7 Iconic Hollywood Cinematography Techniques

Directors need to make their creations unique, unforgettable. Famous filmmakers used seven iconic techniques. Directors make an impact on movie pictures using spectacular cinematography techniques.
The great Japanese director Akira Kurosawa influences many another well-known director, George Lucas. Paul Thomas Anderson’s creation is inspired by Robert Altman. A great director can mix the influences and create something unique, completely new. The visual aspect makes a director mark.

Dolly Zoom
The Dolly Zoom is an in-camera effect that undermines normal visual perception. This is the go-to shot of choice to convey sinking uneasiness, paranoia, and sudden revelations. Dolly zoom evolved creating the trombone shot in cinematic history.

The Trunk Shot
A shot taken from inside the trunk of a car creates an unexpected feeling. It is not easy to fit a camera operator and a movie camera in a car trunk. Often, the effect created using fake walls and hatches, makes us feeling like prisoners in a car trunk. Quentin Tarantino uses the trunk shot, as we can see in Sinara Snake.

Dutch Angle
Dutch Angle is a shot where the camera at an angle on its roll axis. The shot, composed with a few vertical angles to the side of the frame communicates desperation. The horizon line is not parallel with the bottom of the camera frame. The Dutch angle, created tilting the camera to one side communicates a strange feeling. The shot communicates desperation, intensity, drunkenness, and disorientation. The movie Thor, made by Kenneth Branagh, is a real lesson on how to create a spectacular shot. It is not difficult to shoot a Dutch angle. The operator must turn the camera sideways. The camera must be turned sideways. Simply shoot that way.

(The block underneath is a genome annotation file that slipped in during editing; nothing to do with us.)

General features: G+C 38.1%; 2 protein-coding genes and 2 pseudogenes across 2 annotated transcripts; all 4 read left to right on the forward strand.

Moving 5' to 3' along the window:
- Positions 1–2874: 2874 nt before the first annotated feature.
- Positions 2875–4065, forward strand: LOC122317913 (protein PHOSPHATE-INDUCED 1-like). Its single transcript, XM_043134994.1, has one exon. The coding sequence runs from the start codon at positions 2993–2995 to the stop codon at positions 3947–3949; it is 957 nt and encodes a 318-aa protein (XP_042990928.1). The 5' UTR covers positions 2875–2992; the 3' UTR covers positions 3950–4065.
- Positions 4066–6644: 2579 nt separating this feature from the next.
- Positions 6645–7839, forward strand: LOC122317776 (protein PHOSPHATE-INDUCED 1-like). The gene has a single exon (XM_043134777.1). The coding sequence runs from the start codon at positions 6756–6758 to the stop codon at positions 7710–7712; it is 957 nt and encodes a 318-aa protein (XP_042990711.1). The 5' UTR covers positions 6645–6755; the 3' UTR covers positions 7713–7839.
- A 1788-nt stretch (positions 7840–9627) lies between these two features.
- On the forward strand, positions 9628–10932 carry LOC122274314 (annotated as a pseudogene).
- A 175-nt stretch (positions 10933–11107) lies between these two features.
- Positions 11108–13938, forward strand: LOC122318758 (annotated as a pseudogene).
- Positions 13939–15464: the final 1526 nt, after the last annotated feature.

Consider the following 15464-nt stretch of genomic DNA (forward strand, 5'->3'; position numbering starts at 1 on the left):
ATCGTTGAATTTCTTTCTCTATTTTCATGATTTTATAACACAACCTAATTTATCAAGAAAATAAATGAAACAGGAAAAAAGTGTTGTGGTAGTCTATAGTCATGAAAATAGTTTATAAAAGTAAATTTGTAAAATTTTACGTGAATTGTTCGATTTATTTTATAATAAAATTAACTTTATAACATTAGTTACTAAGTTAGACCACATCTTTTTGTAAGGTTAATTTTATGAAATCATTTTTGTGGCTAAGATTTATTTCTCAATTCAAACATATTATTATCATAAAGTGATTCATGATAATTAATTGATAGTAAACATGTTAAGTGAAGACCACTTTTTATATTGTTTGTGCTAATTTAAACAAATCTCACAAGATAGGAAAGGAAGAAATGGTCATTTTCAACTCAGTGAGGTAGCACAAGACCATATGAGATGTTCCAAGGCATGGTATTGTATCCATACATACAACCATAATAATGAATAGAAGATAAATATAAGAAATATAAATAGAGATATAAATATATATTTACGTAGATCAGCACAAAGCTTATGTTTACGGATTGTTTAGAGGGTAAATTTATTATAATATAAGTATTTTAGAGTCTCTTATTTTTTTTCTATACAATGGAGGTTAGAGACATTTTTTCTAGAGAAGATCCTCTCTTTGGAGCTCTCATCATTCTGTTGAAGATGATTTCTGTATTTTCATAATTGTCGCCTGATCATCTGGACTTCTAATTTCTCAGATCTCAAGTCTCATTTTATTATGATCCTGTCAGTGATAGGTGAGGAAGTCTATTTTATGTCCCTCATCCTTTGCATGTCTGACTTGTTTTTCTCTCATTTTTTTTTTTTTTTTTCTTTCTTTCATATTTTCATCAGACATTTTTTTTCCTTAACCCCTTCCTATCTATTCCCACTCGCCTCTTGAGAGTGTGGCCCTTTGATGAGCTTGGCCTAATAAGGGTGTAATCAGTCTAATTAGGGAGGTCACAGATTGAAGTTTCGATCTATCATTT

The Close-up Montage
The quick-cut close-up montage is a spectacular way to make the audience ready for action. This is the gearing up montage, the lock and load montage. Edgar Wright is the master of quick-cut close-up montage.

The Whip Pan
The whip pan makes rhythm and urgency together. It is a fluid shot to make a fast way to get from a point to another. Paul Thomas Anderson masterfully uses the technique to hide the cuts. He is ramping the up the tension of a movie scene. The whip pan is Paul Thomas Anderson’s distinctive effects.

One Point Perspective
One-point perspective is Stanley Kubrick trademark. He uses this technique to create unique, spectacular and logical scenes. This technique dominates Stanley Kubrick’s movies. Wes Anderson also uses this technique. The scenes, dominated by a sense of balance, stability and symmetry.

Long Tracking Shots
This a subtle technique, it can go unobserved at the first visualization. The master of this technique is Robert Altman, in his masterpiece “The Player”. Martin Scorsese perfectly uses the long tracking shot, placing the spectator in a film scene. His universe function perfectly and the viewer walks through peacefully. A subtle effect dominated the characters and settlements.
The cinematography is an art. A movie picture tells a story; the directors’ skills are making a movie unique and fascinating. Cinematic techniques individualize the director, make the movie a real work of art.